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The Little Muddy River below Cow Creek near Williston, North Dakota. (Photo: USGS)

Officials worried about saltwater spill into Little Muddy

BISMARCK, N.D. — A saltwater spill north of Williston reached the Little Muddy River, but state officials said it would be a while before harm to the environment can be measured.

The saltwater spilled from a pipeline into Blacktail Creek and from there flowed into the Little Muddy. The spill was detected last week and the amount isn’t yet known, but state Water Quality Director Karl Rockeman said it is “sizeable.”

“We tested 19 different spots in both Blacktail Creek and the Little Muddy,” he said. “The tests do show, definitely, water impact from saltwater brine at levels that would be considered toxic for aquatic organisms.”

Saltwater is a byproduct of oil production. It can be 10 times saltier than ocean water.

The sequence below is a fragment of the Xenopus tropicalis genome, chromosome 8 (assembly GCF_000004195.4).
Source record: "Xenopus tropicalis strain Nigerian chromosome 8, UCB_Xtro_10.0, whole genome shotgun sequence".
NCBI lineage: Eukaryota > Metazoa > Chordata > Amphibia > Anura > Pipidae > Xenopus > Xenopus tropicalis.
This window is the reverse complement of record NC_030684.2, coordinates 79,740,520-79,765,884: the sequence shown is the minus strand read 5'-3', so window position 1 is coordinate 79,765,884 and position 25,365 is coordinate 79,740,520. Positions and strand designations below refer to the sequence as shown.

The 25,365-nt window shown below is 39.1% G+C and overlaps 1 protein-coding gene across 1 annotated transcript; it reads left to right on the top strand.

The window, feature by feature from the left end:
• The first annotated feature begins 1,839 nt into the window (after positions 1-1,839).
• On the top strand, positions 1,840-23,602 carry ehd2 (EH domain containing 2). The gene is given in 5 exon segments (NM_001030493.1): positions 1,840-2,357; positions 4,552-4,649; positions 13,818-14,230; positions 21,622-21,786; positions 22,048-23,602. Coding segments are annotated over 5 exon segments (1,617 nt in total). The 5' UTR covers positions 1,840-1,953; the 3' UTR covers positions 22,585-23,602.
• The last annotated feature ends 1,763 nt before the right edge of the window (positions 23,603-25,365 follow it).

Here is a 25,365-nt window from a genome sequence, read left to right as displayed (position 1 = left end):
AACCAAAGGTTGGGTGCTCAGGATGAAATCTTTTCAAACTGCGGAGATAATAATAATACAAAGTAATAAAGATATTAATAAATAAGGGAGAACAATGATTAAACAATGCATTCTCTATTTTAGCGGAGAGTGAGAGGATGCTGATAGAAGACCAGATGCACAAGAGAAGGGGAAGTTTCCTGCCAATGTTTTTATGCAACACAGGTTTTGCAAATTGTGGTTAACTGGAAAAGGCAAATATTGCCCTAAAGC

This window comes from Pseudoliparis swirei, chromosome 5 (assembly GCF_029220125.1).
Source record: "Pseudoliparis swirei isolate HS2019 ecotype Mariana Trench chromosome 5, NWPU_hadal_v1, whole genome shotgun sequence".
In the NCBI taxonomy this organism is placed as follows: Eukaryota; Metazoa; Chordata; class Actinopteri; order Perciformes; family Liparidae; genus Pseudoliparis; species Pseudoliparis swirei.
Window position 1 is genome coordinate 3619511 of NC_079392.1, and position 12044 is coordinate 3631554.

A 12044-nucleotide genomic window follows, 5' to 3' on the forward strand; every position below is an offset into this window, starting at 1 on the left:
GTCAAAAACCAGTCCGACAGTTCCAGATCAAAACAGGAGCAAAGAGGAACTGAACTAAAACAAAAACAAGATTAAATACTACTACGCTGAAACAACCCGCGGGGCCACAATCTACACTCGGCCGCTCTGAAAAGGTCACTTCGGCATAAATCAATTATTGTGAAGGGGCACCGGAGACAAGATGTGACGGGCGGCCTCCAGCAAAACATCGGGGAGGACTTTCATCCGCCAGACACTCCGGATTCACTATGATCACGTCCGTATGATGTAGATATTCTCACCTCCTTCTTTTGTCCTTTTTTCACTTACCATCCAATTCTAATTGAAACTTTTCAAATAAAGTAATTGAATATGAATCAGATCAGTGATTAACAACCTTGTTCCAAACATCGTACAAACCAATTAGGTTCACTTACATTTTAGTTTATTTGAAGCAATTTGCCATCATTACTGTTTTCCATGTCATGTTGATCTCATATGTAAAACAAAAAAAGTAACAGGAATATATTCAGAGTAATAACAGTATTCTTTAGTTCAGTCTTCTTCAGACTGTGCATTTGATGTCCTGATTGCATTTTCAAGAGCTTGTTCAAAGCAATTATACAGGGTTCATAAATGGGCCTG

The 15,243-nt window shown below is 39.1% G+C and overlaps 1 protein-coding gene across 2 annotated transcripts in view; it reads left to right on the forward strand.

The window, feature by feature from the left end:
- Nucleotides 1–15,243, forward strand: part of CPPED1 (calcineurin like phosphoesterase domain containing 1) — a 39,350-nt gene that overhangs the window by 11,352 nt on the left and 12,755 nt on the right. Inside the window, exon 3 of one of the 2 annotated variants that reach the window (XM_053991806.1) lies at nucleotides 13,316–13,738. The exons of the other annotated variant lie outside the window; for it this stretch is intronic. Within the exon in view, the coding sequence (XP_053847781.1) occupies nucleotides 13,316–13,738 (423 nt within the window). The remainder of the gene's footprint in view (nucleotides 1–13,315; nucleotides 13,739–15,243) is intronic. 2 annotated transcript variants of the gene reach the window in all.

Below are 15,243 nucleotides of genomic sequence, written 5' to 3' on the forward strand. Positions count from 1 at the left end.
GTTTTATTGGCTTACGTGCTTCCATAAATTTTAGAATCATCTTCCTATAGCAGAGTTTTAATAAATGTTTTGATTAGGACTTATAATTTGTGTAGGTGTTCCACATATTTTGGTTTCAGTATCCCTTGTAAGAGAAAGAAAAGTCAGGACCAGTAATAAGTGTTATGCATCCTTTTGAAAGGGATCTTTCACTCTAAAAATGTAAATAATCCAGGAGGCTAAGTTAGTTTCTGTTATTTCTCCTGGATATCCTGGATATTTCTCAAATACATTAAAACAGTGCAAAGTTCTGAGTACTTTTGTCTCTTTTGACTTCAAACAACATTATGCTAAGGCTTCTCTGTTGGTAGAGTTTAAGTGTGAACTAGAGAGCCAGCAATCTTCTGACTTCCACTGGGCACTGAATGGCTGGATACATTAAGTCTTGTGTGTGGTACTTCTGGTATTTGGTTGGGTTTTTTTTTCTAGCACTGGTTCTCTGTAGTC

Summit Midstream Partners, which operates the pipeline, told the Minot Daily News that the company is “100 percent focused on remediation and cleanup” and that determining the size of the spill is an “ongoing process.”

Kent Luttschwager, a wildlife resource management official in Williston with the state Game and Fish Department, told the Williston Herald that it will be hard to determine damage to wildlife until the ice melts. The creek might not have had any fish in it but the river certainly did, Game and Fish Aquatic Nuisance Species Coordinator Fred Ryckman told the Minot Daily News.

“We know downstream the Health Department didn’t see any living stuff at all,” he said. “That stuff seeps down into the ground. It just goes everywhere. How many barrels was it? That’s the million dollar question.”

In related news, Brine spills into creek north of Williston.

This article was from The Associated Press and was legally licensed through the NewsCred publisher network.